“When the Fed stops easing and economic activity improves, that will weigh on gold,” said Tuxen of Danske Bank. “We’ll start to see that being priced in in the second half.”
Record-low interest rates and yields below the rate of inflation on sovereign debt may sustain demand for bullion, which generally only earns returns for investors through price gains. The Fed said rates would stay close to zero as long as unemployment remains above 6.5% and inflation projections are for no more than 2.5%. The jobless rate held at 7.8% last month and consumer prices gained 1.8% in November from a year earlier. The European Central Bank held rates at an all-time low of 0.75% on Jan. 10.
“The most important factor is negative real interest rates and we see no end in sight there for the next couple of years,” said Hitzfeld of UniCredit. “What is dangerous is if key interest rates rise the above inflation rate, but this isn’t anywhere in sight.”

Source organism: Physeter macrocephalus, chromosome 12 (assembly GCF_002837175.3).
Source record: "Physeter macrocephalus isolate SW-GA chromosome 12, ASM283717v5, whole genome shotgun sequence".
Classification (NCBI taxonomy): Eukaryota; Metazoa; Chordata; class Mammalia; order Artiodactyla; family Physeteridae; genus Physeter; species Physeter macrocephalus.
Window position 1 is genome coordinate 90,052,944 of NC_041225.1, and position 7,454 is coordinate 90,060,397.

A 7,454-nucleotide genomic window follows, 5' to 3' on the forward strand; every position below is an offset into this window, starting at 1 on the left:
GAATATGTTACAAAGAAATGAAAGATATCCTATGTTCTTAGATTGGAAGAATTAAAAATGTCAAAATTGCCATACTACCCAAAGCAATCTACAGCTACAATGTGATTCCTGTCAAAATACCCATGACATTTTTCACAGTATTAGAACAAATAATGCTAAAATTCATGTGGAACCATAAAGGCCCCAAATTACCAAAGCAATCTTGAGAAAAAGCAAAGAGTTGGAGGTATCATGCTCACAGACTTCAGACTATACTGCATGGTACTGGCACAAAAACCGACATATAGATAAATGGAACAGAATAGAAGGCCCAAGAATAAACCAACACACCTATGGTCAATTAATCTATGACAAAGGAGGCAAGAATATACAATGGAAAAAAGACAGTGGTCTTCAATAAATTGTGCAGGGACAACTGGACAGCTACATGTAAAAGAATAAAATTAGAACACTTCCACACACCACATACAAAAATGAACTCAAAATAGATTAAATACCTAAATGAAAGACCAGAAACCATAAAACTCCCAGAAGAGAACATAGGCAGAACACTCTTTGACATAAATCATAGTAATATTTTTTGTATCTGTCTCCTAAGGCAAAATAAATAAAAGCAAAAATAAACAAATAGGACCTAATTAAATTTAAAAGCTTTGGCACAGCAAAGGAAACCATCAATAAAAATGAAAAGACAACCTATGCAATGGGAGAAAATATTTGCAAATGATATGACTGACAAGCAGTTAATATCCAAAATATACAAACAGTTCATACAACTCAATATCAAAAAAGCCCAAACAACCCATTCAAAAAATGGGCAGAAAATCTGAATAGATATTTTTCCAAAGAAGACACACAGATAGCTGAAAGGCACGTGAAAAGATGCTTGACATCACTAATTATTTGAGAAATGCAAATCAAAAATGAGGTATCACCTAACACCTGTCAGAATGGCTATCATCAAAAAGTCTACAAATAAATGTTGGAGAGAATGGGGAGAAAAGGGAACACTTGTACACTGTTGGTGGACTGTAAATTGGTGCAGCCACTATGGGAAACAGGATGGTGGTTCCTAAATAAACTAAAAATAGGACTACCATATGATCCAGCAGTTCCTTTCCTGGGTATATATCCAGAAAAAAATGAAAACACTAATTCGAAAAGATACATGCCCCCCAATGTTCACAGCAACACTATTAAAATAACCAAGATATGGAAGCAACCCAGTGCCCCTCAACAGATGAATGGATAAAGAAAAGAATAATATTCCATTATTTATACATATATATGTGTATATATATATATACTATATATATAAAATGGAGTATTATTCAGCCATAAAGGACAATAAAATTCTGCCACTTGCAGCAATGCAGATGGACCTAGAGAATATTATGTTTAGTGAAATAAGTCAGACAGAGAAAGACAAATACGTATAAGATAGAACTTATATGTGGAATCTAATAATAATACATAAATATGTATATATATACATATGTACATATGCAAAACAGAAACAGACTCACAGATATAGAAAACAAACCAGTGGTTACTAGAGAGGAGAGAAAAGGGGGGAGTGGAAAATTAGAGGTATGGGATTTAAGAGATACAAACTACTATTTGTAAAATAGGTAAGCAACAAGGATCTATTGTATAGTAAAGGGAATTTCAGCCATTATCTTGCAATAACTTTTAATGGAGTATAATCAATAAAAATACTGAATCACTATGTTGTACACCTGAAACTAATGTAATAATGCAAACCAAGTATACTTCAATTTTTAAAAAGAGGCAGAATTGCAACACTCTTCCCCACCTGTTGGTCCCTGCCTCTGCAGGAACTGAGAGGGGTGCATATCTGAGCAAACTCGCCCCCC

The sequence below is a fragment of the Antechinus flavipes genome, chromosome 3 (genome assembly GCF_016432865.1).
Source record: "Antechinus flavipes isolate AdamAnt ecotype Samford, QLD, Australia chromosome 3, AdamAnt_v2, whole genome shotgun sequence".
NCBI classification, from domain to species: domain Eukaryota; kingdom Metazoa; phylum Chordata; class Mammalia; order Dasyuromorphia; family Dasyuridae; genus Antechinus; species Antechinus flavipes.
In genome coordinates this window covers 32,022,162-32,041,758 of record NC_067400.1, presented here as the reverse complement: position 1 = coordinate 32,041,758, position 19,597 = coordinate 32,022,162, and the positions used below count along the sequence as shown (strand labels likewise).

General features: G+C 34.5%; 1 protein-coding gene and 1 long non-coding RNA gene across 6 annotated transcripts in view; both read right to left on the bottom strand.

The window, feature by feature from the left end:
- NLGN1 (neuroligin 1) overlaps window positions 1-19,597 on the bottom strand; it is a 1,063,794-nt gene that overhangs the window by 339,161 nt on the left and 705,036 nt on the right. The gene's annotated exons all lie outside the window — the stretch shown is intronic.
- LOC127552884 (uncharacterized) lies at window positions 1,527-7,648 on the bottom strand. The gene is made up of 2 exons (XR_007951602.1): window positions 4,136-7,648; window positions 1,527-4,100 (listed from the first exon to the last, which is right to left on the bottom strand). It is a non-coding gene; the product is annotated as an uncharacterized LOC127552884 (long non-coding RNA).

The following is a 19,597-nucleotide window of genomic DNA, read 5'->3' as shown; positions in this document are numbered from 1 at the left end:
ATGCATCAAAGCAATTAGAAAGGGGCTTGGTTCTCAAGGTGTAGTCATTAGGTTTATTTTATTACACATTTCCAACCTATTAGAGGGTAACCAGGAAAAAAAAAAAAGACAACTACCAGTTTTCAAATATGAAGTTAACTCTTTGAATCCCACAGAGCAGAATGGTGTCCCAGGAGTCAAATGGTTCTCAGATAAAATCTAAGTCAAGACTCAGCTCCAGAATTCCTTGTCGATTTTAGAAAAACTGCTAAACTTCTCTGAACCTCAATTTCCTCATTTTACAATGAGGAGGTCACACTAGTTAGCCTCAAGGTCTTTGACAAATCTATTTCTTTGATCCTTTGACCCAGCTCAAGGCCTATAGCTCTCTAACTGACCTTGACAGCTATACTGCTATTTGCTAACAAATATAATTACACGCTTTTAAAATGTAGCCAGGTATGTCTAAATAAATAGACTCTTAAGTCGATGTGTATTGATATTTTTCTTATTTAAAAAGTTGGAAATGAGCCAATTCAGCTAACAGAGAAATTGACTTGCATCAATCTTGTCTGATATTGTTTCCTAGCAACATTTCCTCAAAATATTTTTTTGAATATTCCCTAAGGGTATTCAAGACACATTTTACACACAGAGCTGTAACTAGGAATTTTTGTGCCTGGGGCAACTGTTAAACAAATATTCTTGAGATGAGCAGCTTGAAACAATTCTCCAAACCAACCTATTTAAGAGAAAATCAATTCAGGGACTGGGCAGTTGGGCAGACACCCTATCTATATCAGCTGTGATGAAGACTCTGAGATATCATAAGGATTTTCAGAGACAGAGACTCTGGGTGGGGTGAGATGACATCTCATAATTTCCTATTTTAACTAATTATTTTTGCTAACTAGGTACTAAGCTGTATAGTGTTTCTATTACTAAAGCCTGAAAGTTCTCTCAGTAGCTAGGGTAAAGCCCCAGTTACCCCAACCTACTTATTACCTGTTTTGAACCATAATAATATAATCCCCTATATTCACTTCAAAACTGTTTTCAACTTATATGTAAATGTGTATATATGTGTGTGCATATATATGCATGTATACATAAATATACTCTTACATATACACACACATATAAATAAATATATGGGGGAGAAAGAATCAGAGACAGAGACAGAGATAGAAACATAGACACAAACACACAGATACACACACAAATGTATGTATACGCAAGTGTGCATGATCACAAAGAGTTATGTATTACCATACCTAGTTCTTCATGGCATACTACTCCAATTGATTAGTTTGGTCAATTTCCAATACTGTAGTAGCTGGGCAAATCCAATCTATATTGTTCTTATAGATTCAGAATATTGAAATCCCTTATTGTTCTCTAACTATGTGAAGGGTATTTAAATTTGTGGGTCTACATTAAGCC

There are no signs that the biggest investors are selling bullion. Soros Fund Management LLC, founded by the billionaire George Soros, raised its stake in the SPDR Gold Trust, the biggest gold ETP, by 49% in the third quarter to $213 million, U.S. Securities and Exchange Commission filings show. Paulson & Co. remained the biggest shareholder, with a stake now valued at $3.53 billion. John Paulson bet against the subprime mortgage market, becoming a billionaire in 2007.
Global ETP holdings stand at 2,620 metric tons, about 0.5% below the record set Dec. 20, data compiled by Bloomberg show. Since the first product was created by Graham Tuckwell and listed in Australia in 2003, the asset class accumulated more metal than the country’s mines produced in a decade. Only the U.S. and Germany hold more in official reserves.
Gold’s allure may weaken after the prospect of improving corporate profits drove global equities to a 20-month high Jan. 14. U.S. manufacturing rebounded in December from a three-year low the month before and sales of new homes rose to the highest level in more than two years. China’s factory output expanded in December at the fastest pace in 19 months and Luxembourg Prime Minister Jean-Claude Juncker said last week that “the worst is over” for Europe’s financial crisis.